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U.S. Rep Raps Toyota's Toyoda's Decision to Skip Congress Testimony

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WASHINGTON DC February 18, 2010; Japan Today reported that a spokesman of U.S. House of Representatives lawmaker Darrell Issa on Wednesday criticized Toyota Motor Corp President Akio Toyoda’s decision to skip congressional testimony, saying he is ‘‘not eager’’ to give an account of the problems to Americans.

Toyoda’s decision suggests he is ‘‘not as eager to give Congress and the American people answers as we first thought,’’ the spokesman said in a statement.

The Toyota chief was ‘‘given every opportunity to come before Congress and the American people voluntarily to provide assurance that Toyota will do everything in its power to ensure the safety of American drivers,’’ he said.

The spokesman added that he thought Toyoda would use the congressional hearing to move forward amid tremendous pressure on him and the Japanese automaker.

Issa, a Republican on a House committee looking into Toyota’s massive recalls, is expected to get tough on Toyota over a series of safety recalls when the hearing is held next week.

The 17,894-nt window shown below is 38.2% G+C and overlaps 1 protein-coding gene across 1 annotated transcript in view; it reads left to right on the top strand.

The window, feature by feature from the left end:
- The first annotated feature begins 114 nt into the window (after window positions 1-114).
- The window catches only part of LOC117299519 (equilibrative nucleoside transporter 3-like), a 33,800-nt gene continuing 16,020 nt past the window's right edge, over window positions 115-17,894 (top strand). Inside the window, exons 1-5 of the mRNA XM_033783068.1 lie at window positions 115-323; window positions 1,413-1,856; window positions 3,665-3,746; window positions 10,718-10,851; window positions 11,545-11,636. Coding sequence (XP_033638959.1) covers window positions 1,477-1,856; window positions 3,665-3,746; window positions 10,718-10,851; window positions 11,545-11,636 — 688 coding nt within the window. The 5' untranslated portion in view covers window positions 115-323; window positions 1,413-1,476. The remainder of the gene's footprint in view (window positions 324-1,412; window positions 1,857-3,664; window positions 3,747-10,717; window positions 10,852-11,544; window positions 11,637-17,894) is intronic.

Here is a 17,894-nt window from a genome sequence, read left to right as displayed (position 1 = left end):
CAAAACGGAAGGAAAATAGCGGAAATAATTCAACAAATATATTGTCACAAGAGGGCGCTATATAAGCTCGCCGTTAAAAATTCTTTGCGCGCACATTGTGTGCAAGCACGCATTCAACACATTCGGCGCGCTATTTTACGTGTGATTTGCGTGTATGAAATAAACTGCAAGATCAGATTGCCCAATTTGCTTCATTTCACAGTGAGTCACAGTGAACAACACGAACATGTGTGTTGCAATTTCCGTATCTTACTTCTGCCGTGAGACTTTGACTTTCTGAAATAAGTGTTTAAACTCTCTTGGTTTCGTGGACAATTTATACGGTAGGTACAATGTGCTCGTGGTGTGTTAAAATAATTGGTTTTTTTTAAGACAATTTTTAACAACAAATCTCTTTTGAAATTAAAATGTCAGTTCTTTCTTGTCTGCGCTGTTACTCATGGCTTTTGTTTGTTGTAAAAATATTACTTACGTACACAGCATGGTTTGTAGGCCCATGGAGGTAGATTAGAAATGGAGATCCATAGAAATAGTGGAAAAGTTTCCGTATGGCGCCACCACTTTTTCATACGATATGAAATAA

In Tokyo on Wednesday, Toyoda told a press conference that he will not appear before the congressional hearing committee and that Toyota Motor North America Inc President Yoshimi Inaba would be the best person to do so.

Issa sent a letter to Inaba, demanding that the automaker account for Toyota’s past reports to U.S. regulators after 2005 that conclude there were no factors or trends suggesting defects in vehicles or parts in connection with the problem of sudden acceleration.

The lawmaker also called on Inaba to explain when the Japanese carmaker became aware of the brake problem of the Prius hybrid car and the problem of power steering of the Corolla and when it reported to the U.S. authorities.

In a related development, Japanese Ambassador to the United States Ichiro Fujisaki voiced concern Wednesday over possible repercussions from the Toyota recalls on the Japanese business circle as a whole.

The problem of Toyota ‘‘should not affect the image of Japanese products which have been built together until now,’’ Fujisaki told reporters.

Fujisaki also unveiled he had asked U.S. Transportation Secretary Ray LaHood to handle the matter appropriately.

Fujisaki said he and LaHood talked over the phone on Tuesday but declined to elaborate further on the Toyota problem.